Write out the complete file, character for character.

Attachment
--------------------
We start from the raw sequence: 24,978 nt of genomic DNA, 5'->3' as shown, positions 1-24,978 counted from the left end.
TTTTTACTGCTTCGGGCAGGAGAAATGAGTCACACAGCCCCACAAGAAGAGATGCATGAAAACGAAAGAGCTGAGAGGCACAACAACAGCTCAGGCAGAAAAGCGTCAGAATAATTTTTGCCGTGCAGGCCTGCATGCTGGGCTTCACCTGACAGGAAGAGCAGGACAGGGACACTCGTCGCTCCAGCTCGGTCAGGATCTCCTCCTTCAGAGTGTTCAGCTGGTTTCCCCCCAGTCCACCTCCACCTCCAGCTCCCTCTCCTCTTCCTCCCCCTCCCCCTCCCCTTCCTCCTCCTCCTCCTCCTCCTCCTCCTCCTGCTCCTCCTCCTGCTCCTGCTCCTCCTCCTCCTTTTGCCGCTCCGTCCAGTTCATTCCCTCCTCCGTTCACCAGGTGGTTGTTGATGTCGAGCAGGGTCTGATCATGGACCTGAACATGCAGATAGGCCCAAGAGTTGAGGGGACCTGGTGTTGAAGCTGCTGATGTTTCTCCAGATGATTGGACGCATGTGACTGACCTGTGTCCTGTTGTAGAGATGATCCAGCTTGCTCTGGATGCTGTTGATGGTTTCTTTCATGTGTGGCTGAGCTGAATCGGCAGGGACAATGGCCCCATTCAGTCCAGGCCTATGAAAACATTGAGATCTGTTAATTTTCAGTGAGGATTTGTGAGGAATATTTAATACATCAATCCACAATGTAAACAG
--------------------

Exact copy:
We start from the raw sequence: 24,978 nt of genomic DNA, 5'->3' as shown, positions 1-24,978 counted from the left end.
TTTTTACTGCTTCGGGCAGGAGAAATGAGTCACACAGCCCCACAAGAAGAGATGCATGAAAACGAAAGAGCTGAGAGGCACAACAACAGCTCAGGCAGAAAAGCGTCAGAATAATTTTTGCCGTGCAGGCCTGCATGCTGGGCTTCACCTGACAGGAAGAGCAGGACAGGGACACTCGTCGCTCCAGCTCGGTCAGGATCTCCTCCTTCAGAGTGTTCAGCTGGTTTCCCCCCAGTCCACCTCCACCTCCAGCTCCCTCTCCTCTTCCTCCCCCTCCCCCTCCCCTTCCTCCTCCTCCTCCTCCTCCTCCTCCTCCTGCTCCTCCTCCTGCTCCTGCTCCTCCTCCTCCTTTTGCCGCTCCGTCCAGTTCATTCCCTCCTCCGTTCACCAGGTGGTTGTTGATGTCGAGCAGGGTCTGATCATGGACCTGAACATGCAGATAGGCCCAAGAGTTGAGGGGACCTGGTGTTGAAGCTGCTGATGTTTCTCCAGATGATTGGACGCATGTGACTGACCTGTGTCCTGTTGTAGAGATGATCCAGCTTGCTCTGGATGCTGTTGATGGTTTCTTTCATGTGTGGCTGAGCTGAATCGGCAGGGACAATGGCCCCATTCAGTCCAGGCCTATGAAAACATTGAGATCTGTTAATTTTCAGTGAGGATTTGTGAGGAATATTTAATACATCAATCCACAATGTAAACAG